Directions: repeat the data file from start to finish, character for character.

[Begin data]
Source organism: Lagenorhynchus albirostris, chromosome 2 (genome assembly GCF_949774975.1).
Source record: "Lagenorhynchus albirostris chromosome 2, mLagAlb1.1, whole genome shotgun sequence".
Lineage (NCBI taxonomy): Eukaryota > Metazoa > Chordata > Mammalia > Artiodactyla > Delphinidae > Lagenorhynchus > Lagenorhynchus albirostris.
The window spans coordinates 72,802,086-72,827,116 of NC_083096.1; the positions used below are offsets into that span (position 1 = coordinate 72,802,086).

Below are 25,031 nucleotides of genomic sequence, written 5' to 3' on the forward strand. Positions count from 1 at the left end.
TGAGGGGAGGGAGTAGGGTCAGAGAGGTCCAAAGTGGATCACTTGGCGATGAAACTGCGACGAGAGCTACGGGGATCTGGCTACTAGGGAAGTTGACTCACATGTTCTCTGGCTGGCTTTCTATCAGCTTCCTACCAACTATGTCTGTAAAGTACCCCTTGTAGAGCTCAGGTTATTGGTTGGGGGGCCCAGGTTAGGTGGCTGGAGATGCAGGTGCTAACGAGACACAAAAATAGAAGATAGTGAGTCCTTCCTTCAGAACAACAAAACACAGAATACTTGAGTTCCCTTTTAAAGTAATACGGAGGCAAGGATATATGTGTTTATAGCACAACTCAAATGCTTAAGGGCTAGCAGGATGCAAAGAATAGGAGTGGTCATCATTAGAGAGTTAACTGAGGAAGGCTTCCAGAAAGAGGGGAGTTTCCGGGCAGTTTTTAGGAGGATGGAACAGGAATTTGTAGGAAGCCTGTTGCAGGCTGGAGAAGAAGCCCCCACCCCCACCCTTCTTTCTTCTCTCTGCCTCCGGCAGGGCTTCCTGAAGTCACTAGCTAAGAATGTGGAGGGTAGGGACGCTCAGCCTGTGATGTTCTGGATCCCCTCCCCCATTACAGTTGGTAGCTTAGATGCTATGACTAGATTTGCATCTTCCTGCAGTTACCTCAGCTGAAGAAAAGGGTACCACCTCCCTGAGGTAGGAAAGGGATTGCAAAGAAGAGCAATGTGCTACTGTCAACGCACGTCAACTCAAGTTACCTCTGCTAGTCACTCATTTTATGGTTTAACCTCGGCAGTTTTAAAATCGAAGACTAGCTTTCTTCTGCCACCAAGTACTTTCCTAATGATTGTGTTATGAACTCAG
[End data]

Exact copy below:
Source organism: Lagenorhynchus albirostris, chromosome 2 (genome assembly GCF_949774975.1).
Source record: "Lagenorhynchus albirostris chromosome 2, mLagAlb1.1, whole genome shotgun sequence".
Lineage (NCBI taxonomy): Eukaryota > Metazoa > Chordata > Mammalia > Artiodactyla > Delphinidae > Lagenorhynchus > Lagenorhynchus albirostris.
The window spans coordinates 72,802,086-72,827,116 of NC_083096.1; the positions used below are offsets into that span (position 1 = coordinate 72,802,086).

Below are 25,031 nucleotides of genomic sequence, written 5' to 3' on the forward strand. Positions count from 1 at the left end.
TGAGGGGAGGGAGTAGGGTCAGAGAGGTCCAAAGTGGATCACTTGGCGATGAAACTGCGACGAGAGCTACGGGGATCTGGCTACTAGGGAAGTTGACTCACATGTTCTCTGGCTGGCTTTCTATCAGCTTCCTACCAACTATGTCTGTAAAGTACCCCTTGTAGAGCTCAGGTTATTGGTTGGGGGGCCCAGGTTAGGTGGCTGGAGATGCAGGTGCTAACGAGACACAAAAATAGAAGATAGTGAGTCCTTCCTTCAGAACAACAAAACACAGAATACTTGAGTTCCCTTTTAAAGTAATACGGAGGCAAGGATATATGTGTTTATAGCACAACTCAAATGCTTAAGGGCTAGCAGGATGCAAAGAATAGGAGTGGTCATCATTAGAGAGTTAACTGAGGAAGGCTTCCAGAAAGAGGGGAGTTTCCGGGCAGTTTTTAGGAGGATGGAACAGGAATTTGTAGGAAGCCTGTTGCAGGCTGGAGAAGAAGCCCCCACCCCCACCCTTCTTTCTTCTCTCTGCCTCCGGCAGGGCTTCCTGAAGTCACTAGCTAAGAATGTGGAGGGTAGGGACGCTCAGCCTGTGATGTTCTGGATCCCCTCCCCCATTACAGTTGGTAGCTTAGATGCTATGACTAGATTTGCATCTTCCTGCAGTTACCTCAGCTGAAGAAAAGGGTACCACCTCCCTGAGGTAGGAAAGGGATTGCAAAGAAGAGCAATGTGCTACTGTCAACGCACGTCAACTCAAGTTACCTCTGCTAGTCACTCATTTTATGGTTTAACCTCGGCAGTTTTAAAATCGAAGACTAGCTTTCTTCTGCCACCAAGTACTTTCCTAATGATTGTGTTATGAACTCAG